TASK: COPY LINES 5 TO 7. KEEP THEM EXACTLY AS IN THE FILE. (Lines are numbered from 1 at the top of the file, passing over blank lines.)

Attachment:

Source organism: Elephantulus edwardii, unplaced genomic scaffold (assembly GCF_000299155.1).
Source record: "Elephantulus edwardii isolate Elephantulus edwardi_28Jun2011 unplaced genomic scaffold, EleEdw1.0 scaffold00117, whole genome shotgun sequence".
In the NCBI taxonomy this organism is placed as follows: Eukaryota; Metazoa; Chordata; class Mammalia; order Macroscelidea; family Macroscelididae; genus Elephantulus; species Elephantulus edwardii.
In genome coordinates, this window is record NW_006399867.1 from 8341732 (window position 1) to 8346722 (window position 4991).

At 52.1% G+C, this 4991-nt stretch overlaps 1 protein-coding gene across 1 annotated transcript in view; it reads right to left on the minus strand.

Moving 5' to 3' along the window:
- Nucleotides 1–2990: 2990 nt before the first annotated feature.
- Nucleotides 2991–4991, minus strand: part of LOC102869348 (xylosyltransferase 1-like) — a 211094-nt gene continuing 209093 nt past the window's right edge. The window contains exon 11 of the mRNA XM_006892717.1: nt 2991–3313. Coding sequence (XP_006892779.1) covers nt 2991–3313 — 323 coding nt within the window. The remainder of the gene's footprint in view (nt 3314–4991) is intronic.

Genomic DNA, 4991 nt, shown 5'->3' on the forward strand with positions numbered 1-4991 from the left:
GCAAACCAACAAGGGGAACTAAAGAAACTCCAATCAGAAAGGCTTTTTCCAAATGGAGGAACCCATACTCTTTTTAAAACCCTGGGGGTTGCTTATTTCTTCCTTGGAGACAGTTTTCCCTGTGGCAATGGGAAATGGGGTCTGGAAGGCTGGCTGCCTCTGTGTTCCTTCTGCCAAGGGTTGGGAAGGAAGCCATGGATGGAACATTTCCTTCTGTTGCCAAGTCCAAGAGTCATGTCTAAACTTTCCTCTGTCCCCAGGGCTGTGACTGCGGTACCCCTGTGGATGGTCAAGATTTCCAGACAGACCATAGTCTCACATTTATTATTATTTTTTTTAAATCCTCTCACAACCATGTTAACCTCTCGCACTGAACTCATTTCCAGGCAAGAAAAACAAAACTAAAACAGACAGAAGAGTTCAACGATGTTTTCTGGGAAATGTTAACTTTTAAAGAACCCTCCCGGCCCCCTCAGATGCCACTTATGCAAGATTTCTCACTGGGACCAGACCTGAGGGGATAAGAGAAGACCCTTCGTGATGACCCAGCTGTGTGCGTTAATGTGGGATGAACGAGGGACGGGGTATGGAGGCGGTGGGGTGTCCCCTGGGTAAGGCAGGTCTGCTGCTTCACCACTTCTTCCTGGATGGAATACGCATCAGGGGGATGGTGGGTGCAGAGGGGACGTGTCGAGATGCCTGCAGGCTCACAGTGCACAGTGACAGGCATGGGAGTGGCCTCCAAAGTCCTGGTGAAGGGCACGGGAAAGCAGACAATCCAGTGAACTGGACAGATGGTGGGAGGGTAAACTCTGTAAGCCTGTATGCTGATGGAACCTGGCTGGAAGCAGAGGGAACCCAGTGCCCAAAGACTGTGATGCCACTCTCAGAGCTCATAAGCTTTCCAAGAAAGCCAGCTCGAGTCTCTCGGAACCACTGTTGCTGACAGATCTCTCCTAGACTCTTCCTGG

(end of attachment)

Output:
At 52.1% G+C, this 4991-nt stretch overlaps 1 protein-coding gene across 1 annotated transcript in view; it reads right to left on the minus strand.

Moving 5' to 3' along the window:
- Nucleotides 1–2990: 2990 nt before the first annotated feature.